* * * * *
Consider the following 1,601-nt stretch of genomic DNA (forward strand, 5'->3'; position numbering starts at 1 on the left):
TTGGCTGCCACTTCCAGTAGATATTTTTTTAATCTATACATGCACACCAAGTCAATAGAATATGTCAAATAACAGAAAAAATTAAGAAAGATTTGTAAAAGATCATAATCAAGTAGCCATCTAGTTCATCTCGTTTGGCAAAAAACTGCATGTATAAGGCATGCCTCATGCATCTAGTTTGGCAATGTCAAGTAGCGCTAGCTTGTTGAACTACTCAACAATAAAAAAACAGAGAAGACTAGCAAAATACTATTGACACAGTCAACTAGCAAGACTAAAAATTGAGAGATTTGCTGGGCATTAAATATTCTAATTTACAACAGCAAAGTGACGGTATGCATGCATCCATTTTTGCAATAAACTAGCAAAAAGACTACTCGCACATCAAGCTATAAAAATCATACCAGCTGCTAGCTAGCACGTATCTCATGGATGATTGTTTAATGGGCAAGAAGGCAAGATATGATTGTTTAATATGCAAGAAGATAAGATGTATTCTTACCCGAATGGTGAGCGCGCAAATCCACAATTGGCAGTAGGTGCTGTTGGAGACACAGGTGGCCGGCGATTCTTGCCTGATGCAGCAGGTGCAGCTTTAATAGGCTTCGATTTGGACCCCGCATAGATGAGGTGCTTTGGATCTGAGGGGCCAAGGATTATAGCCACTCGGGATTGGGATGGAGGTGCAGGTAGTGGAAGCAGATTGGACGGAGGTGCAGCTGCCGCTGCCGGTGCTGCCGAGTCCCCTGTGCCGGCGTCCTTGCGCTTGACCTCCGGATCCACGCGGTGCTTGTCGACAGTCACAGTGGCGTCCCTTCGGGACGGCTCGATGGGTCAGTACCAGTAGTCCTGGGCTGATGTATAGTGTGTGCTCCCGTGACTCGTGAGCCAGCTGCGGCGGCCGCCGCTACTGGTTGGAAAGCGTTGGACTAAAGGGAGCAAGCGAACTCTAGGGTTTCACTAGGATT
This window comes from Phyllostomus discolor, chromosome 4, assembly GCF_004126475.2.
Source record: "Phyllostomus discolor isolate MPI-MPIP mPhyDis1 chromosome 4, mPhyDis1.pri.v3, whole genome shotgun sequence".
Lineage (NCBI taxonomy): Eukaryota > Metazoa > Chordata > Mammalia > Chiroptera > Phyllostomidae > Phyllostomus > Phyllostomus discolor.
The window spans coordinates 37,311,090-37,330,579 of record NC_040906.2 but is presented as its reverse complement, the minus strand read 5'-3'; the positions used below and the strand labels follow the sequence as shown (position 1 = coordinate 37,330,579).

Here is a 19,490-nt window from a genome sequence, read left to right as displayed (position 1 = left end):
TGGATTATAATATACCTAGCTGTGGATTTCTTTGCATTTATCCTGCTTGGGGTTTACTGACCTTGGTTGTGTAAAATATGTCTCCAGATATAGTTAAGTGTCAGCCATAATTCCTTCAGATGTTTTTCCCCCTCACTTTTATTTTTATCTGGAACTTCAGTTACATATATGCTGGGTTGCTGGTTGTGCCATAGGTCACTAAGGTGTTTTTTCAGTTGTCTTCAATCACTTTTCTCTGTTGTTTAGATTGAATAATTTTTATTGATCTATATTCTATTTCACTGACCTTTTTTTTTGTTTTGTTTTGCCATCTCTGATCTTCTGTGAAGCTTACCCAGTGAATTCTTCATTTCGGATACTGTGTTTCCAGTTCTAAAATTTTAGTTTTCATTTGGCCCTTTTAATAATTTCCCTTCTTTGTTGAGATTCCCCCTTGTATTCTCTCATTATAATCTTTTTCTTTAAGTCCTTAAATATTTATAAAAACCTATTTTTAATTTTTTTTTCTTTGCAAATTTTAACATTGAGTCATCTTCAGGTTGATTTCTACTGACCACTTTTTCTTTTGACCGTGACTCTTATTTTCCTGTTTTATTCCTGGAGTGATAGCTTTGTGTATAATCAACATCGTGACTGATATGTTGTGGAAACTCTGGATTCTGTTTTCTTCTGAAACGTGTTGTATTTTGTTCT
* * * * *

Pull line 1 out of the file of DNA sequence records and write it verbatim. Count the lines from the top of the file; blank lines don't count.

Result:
Consider the following 1,601-nt stretch of genomic DNA (forward strand, 5'->3'; position numbering starts at 1 on the left):